Would you believe I’ve finally been blogging long enough to start posting repeat garments? These are a couple of winter tops I whipped up to sew through a bit of stash fabric.
The title says it all really! After participating in and thoroughly enjoying The Monthly Stitch Indie Pattern Month’s “New to Me” and “Hack It” challenges, I figured I could make use of the “Indie Royalty” theme, in which you create an entire outfit from indie patterns, to knock a few garments out of my queue and sew up some stash. Of course, it wasn’t until I was part way through sewing for the challenge when I realised that the fabrics I thought I had stashed deep in my wardrobe were pretty much non-existent.
Thanks to a few quick trips to Spotlight, I completed the challenge, and had a lot of fun doing so! The patterns I used were: Named Esme Maxi Cardigan, Named Helmi Tunic Dress (are you noticing a theme?), So Sew Easy Custom-Fit Leggings, and because I’m a smarmy overachiever, I even knitted my hat (Ysolda’s Solas in The Fibre Co. Arranmore – I’ll review that another time). Continue reading “The “What Have I Got Myself Into” Outfit – Indie Pattern Month 2017, Indie Royalty”
Apologies for the dreadful title. Perhaps I should have gone with the Paollari? Anyway, what I’m trying to say is that this garment is a combination of three sewing patterns: the Sew Over It Molly Dress (available as a free download), the Named Inari Dress and the Named Paola Turtleneck Tee. It forms my entry for the second week of The Monthly Stitch Indie Pattern Month: Hack It, in which participants are required to alter or blend together patterns to create a new style.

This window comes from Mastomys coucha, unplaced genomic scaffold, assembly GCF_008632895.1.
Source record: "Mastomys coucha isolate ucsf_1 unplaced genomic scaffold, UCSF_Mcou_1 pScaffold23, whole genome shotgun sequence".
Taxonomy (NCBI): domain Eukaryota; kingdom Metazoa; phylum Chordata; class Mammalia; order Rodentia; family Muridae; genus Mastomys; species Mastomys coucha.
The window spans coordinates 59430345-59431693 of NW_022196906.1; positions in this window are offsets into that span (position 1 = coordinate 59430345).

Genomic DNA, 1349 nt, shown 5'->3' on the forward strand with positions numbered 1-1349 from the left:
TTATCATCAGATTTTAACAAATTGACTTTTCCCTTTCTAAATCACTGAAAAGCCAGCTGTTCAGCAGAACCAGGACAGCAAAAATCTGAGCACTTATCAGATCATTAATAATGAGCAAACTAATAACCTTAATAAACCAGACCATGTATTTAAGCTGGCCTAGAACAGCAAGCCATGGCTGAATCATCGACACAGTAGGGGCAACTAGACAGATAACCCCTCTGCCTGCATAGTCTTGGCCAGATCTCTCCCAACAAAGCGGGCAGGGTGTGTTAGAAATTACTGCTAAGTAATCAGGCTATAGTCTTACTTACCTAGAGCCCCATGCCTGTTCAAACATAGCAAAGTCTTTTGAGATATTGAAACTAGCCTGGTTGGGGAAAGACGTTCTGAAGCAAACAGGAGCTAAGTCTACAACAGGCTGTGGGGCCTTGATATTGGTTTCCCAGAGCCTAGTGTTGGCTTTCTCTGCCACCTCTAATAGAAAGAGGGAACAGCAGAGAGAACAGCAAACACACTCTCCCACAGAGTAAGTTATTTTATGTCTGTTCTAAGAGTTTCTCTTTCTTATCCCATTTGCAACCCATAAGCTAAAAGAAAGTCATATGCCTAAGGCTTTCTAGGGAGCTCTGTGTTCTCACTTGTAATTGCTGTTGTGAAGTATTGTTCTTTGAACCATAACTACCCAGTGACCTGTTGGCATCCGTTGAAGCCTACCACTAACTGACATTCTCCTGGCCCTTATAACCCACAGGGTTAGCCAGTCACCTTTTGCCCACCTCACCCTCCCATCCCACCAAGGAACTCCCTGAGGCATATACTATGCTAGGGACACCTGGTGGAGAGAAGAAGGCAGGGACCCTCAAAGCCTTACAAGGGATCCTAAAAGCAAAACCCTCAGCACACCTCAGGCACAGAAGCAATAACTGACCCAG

It wasn’t that long ago I was bemoaning that unlike other sewing folk, I wasn’t quick thinking enough to enter the Indie Pattern Month challenges. And yet here is my post in the “New to Me” category! All of that inspiration flowing through my blog reel must have been motivational. Continue reading “The eyes have it – Victory Patterns Jackie Dress”
I don’t often see a lot of sewing failures posted online. Perhaps we’re more inclined to share successes, or maybe others don’t create quite as many wadders as I do. I certainly make my share of sucky garments, and this post is about one of them: Burda 6798 boyfriend jeans.
This week I shared my linen Archer shirt with you. I’m always curious about how others sew things – not the finished results, but the techniques they use to get there. So this is a catalogue of the techniques I use when shirt-making, as featured in my Archer shirt and others. If you hate detail, turn away now!
Being typically late to catch up on trends, it’s no surprise that I sewed a Grainline Archer Shirt several years after the rest of the sewing world fell in love with it. I actually did purchase this pattern and make a muslin a year or two back, but was so stumped by fit issues that I let it sit in my wardrobe. With the confidence and experience I’ve gained since then, I was ready to revisit my muslin and make a finished garment.